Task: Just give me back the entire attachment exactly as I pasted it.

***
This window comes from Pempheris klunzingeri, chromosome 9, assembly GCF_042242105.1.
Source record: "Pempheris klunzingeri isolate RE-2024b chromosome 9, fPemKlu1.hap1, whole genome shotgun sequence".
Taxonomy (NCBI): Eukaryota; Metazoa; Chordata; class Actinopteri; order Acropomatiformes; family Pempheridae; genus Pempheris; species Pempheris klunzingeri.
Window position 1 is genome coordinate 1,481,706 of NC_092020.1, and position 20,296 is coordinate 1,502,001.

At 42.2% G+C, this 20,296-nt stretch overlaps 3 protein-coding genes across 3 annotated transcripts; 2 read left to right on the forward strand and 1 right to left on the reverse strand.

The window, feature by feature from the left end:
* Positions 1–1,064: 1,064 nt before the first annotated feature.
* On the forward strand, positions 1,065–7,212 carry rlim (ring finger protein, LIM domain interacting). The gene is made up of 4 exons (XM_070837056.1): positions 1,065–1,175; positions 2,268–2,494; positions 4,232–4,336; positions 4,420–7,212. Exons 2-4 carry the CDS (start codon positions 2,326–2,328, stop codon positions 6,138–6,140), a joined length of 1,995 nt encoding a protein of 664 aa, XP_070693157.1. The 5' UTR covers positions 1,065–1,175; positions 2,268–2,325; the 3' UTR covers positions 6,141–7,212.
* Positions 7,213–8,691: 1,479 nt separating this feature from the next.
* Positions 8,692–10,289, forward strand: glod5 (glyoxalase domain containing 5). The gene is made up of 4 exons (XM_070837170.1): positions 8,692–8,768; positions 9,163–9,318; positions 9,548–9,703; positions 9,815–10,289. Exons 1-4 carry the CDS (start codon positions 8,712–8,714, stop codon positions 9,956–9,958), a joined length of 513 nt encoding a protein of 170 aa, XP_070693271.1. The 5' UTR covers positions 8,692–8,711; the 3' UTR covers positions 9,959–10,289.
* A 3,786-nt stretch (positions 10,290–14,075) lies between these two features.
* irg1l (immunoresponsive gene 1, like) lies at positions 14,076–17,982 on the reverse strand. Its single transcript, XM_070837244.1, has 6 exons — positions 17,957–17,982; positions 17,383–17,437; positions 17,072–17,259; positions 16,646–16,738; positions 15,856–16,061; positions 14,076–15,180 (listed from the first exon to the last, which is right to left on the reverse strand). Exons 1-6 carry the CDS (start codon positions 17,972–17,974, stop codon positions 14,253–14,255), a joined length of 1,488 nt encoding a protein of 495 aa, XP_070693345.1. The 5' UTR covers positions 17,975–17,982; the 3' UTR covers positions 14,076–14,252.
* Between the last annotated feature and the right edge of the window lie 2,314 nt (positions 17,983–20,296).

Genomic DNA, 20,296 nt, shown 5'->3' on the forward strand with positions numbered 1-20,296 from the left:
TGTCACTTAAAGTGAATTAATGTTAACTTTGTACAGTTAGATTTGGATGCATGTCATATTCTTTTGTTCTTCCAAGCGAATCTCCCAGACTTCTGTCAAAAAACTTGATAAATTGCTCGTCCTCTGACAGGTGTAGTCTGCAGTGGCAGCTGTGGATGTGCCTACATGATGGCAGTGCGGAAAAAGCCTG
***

This window comes from Pempheris klunzingeri, chromosome 9, assembly GCF_042242105.1.
Source record: "Pempheris klunzingeri isolate RE-2024b chromosome 9, fPemKlu1.hap1, whole genome shotgun sequence".
Taxonomy (NCBI): Eukaryota; Metazoa; Chordata; class Actinopteri; order Acropomatiformes; family Pempheridae; genus Pempheris; species Pempheris klunzingeri.
Window position 1 is genome coordinate 1,481,706 of NC_092020.1, and position 20,296 is coordinate 1,502,001.

At 42.2% G+C, this 20,296-nt stretch overlaps 3 protein-coding genes across 3 annotated transcripts; 2 read left to right on the forward strand and 1 right to left on the reverse strand.

The window, feature by feature from the left end:
* Positions 1–1,064: 1,064 nt before the first annotated feature.
* On the forward strand, positions 1,065–7,212 carry rlim (ring finger protein, LIM domain interacting). The gene is made up of 4 exons (XM_070837056.1): positions 1,065–1,175; positions 2,268–2,494; positions 4,232–4,336; positions 4,420–7,212. Exons 2-4 carry the CDS (start codon positions 2,326–2,328, stop codon positions 6,138–6,140), a joined length of 1,995 nt encoding a protein of 664 aa, XP_070693157.1. The 5' UTR covers positions 1,065–1,175; positions 2,268–2,325; the 3' UTR covers positions 6,141–7,212.
* Positions 7,213–8,691: 1,479 nt separating this feature from the next.
* Positions 8,692–10,289, forward strand: glod5 (glyoxalase domain containing 5). The gene is made up of 4 exons (XM_070837170.1): positions 8,692–8,768; positions 9,163–9,318; positions 9,548–9,703; positions 9,815–10,289. Exons 1-4 carry the CDS (start codon positions 8,712–8,714, stop codon positions 9,956–9,958), a joined length of 513 nt encoding a protein of 170 aa, XP_070693271.1. The 5' UTR covers positions 8,692–8,711; the 3' UTR covers positions 9,959–10,289.
* A 3,786-nt stretch (positions 10,290–14,075) lies between these two features.
* irg1l (immunoresponsive gene 1, like) lies at positions 14,076–17,982 on the reverse strand. Its single transcript, XM_070837244.1, has 6 exons — positions 17,957–17,982; positions 17,383–17,437; positions 17,072–17,259; positions 16,646–16,738; positions 15,856–16,061; positions 14,076–15,180 (listed from the first exon to the last, which is right to left on the reverse strand). Exons 1-6 carry the CDS (start codon positions 17,972–17,974, stop codon positions 14,253–14,255), a joined length of 1,488 nt encoding a protein of 495 aa, XP_070693345.1. The 5' UTR covers positions 17,975–17,982; the 3' UTR covers positions 14,076–14,252.
* Between the last annotated feature and the right edge of the window lie 2,314 nt (positions 17,983–20,296).

Genomic DNA, 20,296 nt, shown 5'->3' on the forward strand with positions numbered 1-20,296 from the left:
TGTCACTTAAAGTGAATTAATGTTAACTTTGTACAGTTAGATTTGGATGCATGTCATATTCTTTTGTTCTTCCAAGCGAATCTCCCAGACTTCTGTCAAAAAACTTGATAAATTGCTCGTCCTCTGACAGGTGTAGTCTGCAGTGGCAGCTGTGGATGTGCCTACATGATGGCAGTGCGGAAAAAGCCTG